High cholesterol symptoms: Two warning signs of hypercholesterolaemia in the eyes

High cholesterol symptoms: Two warning signs of hypercholesterolaemia in the eyes

High cholesterol: Nutritionist reveals top prevention tips

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Known as familial hypercholesterolaemia, even those who lead the healthiest of lifestyles will have high cholesterol levels and be impacted by the negative consequences, such as an increased risk of heart disease and stroke. While cholesterol levels are not routinely checked on the NHS until you reach the age of 40, it is key to be aware of the warning signs of the life-threatening condition. Experts at the British Heart Foundation (BHF) warned of physical manifestations of the condition in and around the eyes.

Starting with the inner corners of the eyes, there are small lumps of cholesterol that can develop; these lumps will be yellow in colouring.

Medically known as xanthelasmas, this is not the only possible indication of elevated cholesterol.

Another warning sign could be “corneal arcus”, which is where a pale white ring appears around the iris – the coloured part of the eye.

The BHF stated: “If you’re under 50 years old and have corneal arcus, it’s a strong sign that you have FH [familial hypercholesterolaemia].”

While the condition can not be cured, treatment – such as statins – could help to prevent heart disease, strokes, and heart attacks.

The sooner treatment begins, the more quickly cholesterol levels can be managed effectively.

With a predisposition to elevated cholesterol levels, it is even more critical not to aggravate the condition.

As such, it is imperative to eat a healthy, balanced diet, maintain a healthy weight, and to do plenty of exercise.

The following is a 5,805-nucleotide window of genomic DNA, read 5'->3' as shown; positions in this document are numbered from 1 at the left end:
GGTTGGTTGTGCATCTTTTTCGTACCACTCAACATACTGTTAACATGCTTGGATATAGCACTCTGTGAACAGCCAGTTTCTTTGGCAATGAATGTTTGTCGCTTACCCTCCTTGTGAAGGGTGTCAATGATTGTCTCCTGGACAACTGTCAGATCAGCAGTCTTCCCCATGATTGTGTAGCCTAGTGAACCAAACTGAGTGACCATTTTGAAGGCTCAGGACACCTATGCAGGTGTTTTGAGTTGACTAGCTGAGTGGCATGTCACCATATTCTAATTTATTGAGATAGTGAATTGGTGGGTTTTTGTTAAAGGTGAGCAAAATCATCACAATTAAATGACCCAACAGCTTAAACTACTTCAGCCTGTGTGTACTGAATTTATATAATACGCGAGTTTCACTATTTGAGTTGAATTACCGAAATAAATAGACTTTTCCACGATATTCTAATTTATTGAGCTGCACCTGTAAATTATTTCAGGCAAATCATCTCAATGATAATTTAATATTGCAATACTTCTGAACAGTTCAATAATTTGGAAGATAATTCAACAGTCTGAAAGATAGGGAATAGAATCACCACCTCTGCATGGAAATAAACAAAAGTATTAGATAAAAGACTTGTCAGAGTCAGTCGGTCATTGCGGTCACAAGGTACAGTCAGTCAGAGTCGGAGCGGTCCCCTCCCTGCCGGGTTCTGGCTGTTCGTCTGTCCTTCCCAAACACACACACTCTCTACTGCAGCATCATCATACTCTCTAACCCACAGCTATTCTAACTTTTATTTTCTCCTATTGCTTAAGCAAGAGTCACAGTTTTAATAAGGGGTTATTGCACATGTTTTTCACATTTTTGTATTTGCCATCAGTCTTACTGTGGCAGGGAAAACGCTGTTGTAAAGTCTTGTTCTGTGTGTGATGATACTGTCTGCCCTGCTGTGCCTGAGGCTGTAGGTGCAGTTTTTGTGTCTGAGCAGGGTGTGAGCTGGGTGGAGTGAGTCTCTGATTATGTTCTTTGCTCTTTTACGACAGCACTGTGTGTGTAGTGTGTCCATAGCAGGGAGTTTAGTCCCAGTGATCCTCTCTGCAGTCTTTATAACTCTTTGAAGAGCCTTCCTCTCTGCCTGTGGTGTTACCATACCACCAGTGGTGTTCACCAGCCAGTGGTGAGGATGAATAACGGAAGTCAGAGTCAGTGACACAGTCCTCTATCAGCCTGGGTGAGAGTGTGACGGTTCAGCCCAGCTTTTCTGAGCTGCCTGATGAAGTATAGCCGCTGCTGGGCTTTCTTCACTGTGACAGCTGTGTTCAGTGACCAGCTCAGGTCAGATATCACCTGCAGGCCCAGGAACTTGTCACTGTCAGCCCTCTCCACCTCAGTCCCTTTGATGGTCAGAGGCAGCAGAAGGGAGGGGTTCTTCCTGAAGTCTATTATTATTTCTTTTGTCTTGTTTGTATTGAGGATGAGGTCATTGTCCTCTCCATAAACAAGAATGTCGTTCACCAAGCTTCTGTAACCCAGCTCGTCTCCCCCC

Familial hypercholesterolaemia is caused by one or more faulty genes that are passed down the bloodline.

The genetic mutation prevents the liver – a blood cleansing organ – from removing excess cholesterol from the blood.

Around one in 250 people in the UK have the condition, yet many people are unaware they are affected until later life.

Thus, if you suspect you have the condition, do speak to your doctor as soon as possible.

Aside from physical manifestations and elevated blood cholesterol results, there are other indications of the condition.

For instance, a heart attack or stroke at a younger age could be a telling sign.

Another possibility is that other family members have a history of premature heart disease or stroke.

As familial hypercholesterolaemia is hereditary, if another family member has the condition, you might have it too.

The NHS elaborated on ways to lower your cholesterol, whether or not you have familial hypercholesterolaemia.

This includes moving your body, enough for the heart rate to be elevated, for 30 minutes daily, five times per week.

Moreover, a healthy diet includes eating a high-fibre diet full of fruits and vegetables.

High-fibre foods include: wholemeal bread, oats and barley, nuts, seeds, and lentils.

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